Marcia Mount Shoop is a theologian, minister and author. Her latest book, “Touchdowns for Jesus and Other Signs of Apocalypse: Lifting the Veil on Big-Time Sports” explores some of the most pressing issues in sports today. Her husband, John, was the offensive coordinator and quarterbacks coach at North Carolina from 2007 until 2011.
Things are not always as they seem.
That could be the University of North Carolina’s riff on the state motto now that special investigator Kenneth Wainstein has spoken. Listen and you will hear the familiar drum beat that has been UNC’s cadence since the NCAA came to town – How could this happen to us? We have to get rid of them.
What seemed to be an effort to “get to the bottom” of this “terrible mark” on the “proud history” of UNC, the school’s response to the Wainstein Report is another example of its avoidance. Instead of having the courage to tackle systemic issues, more “bad individuals” have been banished.
UNC does have an integrity problem. Contrary to what Chancellor Carol Folt wants us to feel when she says “there is a clear distinction between the then, and the now,” the problem has not been lopped off with the recent firings. The integrity problem remains and it has two four letter names: “NCAA” and “RACE.”
As a member of the NCAA, UNC joins its peers in profound integrity challenges. The NCAA’s system of eligibility and enforcement gives birth to things like paper classes, denial of due process, nefarious punishments and the creation of a different class of student/revenue generator who is restricted from benefitting from their labor.
In our experience, most athletes are hard-working students who want to learn and take care of their schoolwork in ways we can all respect. Some of these same athletes were caught up in the NCAA investigation for deeply troubling reasons.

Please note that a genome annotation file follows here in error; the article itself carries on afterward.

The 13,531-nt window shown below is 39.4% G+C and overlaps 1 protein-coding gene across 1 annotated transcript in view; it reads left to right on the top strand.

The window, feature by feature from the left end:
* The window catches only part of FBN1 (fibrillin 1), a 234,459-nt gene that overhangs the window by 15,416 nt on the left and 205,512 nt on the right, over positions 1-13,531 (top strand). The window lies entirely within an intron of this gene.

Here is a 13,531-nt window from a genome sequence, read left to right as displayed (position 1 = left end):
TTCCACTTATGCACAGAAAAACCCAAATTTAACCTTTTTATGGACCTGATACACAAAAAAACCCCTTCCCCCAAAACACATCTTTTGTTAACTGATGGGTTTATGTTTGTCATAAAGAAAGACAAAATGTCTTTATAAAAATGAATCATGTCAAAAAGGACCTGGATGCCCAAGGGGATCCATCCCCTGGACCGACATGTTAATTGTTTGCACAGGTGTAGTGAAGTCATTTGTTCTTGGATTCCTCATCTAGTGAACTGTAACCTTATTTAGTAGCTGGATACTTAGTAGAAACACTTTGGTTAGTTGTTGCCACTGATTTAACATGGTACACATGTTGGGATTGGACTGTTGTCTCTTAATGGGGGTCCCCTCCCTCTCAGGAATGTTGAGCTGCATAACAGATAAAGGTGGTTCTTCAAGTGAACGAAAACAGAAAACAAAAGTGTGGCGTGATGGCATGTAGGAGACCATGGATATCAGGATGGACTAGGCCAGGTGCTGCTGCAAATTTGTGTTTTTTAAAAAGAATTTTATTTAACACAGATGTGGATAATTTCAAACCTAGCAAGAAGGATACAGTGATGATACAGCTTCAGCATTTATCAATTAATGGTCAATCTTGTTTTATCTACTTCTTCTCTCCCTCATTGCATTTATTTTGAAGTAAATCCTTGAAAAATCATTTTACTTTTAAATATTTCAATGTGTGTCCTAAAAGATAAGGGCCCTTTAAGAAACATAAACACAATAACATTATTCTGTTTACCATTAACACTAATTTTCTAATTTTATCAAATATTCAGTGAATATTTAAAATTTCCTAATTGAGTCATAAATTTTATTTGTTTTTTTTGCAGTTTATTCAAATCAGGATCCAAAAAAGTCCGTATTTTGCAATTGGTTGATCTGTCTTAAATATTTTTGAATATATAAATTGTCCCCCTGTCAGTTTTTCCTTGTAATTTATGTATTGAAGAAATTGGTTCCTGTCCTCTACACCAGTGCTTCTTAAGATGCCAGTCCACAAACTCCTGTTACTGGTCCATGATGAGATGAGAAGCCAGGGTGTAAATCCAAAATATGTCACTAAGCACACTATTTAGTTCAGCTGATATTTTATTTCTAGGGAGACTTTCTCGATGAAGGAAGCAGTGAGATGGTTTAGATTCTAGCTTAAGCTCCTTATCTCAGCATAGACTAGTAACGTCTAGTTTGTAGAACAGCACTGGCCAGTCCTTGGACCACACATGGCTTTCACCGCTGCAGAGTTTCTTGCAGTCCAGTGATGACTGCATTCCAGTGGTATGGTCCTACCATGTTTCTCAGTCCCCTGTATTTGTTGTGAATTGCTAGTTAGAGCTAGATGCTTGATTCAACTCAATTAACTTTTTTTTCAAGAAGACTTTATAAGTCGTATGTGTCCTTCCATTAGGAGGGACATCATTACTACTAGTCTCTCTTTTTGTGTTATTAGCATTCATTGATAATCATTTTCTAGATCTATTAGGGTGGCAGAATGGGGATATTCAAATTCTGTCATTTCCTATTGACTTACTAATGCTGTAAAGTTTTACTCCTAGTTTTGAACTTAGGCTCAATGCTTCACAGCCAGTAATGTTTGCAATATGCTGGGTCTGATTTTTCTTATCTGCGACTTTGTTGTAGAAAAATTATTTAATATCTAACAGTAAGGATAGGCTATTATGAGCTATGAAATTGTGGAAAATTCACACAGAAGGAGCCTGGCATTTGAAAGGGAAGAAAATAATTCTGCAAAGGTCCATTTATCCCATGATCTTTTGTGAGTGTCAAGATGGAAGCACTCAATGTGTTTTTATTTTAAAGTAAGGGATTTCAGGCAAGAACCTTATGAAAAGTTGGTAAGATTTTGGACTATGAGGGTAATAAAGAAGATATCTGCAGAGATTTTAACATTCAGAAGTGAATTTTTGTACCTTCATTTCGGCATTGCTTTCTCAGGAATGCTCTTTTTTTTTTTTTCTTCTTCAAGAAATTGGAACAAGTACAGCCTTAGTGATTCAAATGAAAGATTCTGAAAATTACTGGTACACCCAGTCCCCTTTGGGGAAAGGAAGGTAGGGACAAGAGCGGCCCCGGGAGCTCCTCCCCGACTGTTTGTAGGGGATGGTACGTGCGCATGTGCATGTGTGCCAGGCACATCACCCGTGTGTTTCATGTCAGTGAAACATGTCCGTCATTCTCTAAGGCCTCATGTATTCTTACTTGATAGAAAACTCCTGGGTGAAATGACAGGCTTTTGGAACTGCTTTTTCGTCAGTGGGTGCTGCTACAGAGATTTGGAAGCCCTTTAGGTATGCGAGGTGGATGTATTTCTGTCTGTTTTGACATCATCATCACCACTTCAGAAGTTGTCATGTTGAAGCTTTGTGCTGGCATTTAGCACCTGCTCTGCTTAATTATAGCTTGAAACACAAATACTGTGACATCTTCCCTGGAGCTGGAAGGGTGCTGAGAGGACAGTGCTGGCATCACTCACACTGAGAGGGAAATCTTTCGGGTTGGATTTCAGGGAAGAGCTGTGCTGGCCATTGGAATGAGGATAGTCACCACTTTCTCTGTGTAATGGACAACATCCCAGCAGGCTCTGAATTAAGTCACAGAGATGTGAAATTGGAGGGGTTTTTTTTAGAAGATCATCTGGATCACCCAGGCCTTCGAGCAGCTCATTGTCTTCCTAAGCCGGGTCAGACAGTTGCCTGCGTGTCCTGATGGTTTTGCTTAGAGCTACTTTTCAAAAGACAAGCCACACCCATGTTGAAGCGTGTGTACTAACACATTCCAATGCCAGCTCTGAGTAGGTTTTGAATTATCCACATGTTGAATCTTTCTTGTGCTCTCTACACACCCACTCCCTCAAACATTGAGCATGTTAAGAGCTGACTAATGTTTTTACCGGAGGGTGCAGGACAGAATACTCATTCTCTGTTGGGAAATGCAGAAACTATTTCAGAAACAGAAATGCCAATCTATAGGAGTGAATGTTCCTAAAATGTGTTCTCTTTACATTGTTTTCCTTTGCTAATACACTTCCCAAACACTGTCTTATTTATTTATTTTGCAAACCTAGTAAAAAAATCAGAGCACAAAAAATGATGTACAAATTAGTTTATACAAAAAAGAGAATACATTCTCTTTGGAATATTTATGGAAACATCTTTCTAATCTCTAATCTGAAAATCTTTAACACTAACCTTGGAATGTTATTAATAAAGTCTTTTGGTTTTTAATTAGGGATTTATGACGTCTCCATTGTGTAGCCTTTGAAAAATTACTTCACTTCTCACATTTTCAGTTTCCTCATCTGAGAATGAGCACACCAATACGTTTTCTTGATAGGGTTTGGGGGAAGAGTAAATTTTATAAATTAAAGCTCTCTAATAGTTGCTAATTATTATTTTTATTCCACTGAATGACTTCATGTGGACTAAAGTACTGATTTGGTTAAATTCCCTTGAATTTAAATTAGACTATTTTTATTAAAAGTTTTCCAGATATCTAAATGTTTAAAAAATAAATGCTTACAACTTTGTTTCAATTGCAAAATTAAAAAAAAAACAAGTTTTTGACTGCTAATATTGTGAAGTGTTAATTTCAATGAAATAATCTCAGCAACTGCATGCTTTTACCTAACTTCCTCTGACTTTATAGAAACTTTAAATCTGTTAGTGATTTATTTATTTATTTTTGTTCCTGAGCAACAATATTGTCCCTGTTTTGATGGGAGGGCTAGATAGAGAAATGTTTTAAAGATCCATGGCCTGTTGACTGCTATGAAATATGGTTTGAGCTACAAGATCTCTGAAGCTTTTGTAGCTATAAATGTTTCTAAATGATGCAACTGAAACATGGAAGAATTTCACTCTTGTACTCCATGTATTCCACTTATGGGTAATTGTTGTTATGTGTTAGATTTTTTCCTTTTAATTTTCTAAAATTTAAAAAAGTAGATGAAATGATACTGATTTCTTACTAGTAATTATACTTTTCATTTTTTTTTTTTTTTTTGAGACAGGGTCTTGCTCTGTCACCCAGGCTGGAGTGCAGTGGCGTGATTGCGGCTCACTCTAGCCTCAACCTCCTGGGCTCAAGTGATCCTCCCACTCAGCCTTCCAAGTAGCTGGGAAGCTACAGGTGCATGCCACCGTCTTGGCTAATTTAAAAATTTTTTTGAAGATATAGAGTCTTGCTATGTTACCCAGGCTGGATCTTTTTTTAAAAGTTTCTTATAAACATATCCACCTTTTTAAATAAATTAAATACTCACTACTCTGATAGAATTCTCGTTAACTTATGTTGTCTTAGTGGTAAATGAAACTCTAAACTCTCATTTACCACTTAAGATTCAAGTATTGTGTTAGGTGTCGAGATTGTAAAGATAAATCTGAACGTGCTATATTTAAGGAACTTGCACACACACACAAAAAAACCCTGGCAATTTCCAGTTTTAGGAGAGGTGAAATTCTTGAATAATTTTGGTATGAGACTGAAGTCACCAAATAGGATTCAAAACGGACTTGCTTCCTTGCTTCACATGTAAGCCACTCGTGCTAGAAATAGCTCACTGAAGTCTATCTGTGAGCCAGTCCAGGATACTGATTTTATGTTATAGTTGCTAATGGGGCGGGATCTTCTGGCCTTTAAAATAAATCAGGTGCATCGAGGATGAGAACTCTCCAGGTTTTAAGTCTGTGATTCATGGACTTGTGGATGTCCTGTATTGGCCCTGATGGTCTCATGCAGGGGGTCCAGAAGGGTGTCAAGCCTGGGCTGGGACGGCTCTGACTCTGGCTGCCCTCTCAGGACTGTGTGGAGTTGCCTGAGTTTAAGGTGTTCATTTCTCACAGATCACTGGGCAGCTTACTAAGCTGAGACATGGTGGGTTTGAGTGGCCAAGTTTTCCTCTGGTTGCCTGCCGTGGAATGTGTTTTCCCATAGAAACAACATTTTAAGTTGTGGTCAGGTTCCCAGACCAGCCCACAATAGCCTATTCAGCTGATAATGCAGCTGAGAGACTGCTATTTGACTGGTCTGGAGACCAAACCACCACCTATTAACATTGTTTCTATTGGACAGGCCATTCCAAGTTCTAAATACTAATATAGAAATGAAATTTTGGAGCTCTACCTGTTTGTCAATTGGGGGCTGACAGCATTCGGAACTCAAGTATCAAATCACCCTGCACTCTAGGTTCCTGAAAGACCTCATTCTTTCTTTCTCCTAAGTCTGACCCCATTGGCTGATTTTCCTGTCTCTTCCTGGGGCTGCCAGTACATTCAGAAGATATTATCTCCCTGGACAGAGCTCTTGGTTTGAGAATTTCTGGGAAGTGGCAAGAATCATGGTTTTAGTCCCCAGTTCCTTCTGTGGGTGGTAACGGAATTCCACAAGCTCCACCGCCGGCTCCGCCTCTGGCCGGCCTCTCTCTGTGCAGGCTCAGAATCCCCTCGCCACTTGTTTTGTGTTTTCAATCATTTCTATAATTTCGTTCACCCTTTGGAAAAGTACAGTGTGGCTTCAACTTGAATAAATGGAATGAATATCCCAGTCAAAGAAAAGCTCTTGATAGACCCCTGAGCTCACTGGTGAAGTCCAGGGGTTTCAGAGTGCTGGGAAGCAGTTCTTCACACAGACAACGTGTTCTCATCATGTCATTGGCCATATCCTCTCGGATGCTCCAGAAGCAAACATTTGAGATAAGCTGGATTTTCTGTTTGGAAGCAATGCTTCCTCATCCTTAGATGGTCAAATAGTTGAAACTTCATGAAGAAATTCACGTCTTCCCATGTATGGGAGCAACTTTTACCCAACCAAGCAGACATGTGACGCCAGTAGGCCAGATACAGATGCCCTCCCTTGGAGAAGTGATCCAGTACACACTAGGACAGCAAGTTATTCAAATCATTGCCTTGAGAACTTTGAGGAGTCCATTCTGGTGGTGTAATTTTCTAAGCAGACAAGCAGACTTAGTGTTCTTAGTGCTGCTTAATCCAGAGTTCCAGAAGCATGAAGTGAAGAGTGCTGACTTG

Athletics do not bring ways to cut academic corners to campus. Stats tell us from 75 to 90 percent of college students admit to cheating, especially the best students. Eligibility for revenue athletes only raises the stakes. It is about dollars, not just grades.
Being in compliance with the NCAA, a stated priority for UNC, is a vortex of moral conflict and violations of values the university says it holds dear. This morally fraught partnership with the NCAA only exacerbates the long-standing struggles that UNC and other institutions have with race.
Racialized biases and mentalities of privilege are stitched throughout this scandal for UNC. Why was it so easy for every level of the institution to look the other way for two decades with these paper classes? It secretly resonates with many white academics that African-American studies wouldn’t be as rigorous as the other departments. And the same resonance reverberates through the quiet agreement many whites have that black athletes aren’t capable of taking “real” classes anyway.
Every player involved in the NCAA football investigation was black. The ease with which they were assumed to be guilty, denied due process and punished was chilling to witness. Why is it so easy for universities to treat revenue athletes like a different class of people?
During the football investigation at UNC in 2010-11, head coach Butch Davis told John that he had gotten word from the university administration that they wanted to “change the image of the football program” and stop recruiting “inner city black kids.” I was told that the problem with UNC athletics was that middle-aged fans could not relate to the black athletes who “flash gang signs” on the field.
Integrity is the state of being undivided. Universities with revenue sports programs are divided. The most disturbing divide is not about academic integrity. It is about justice. The integrity of UNC will not be restored until the soul of the University as the flagship school for all citizens of North Carolina is resuscitated.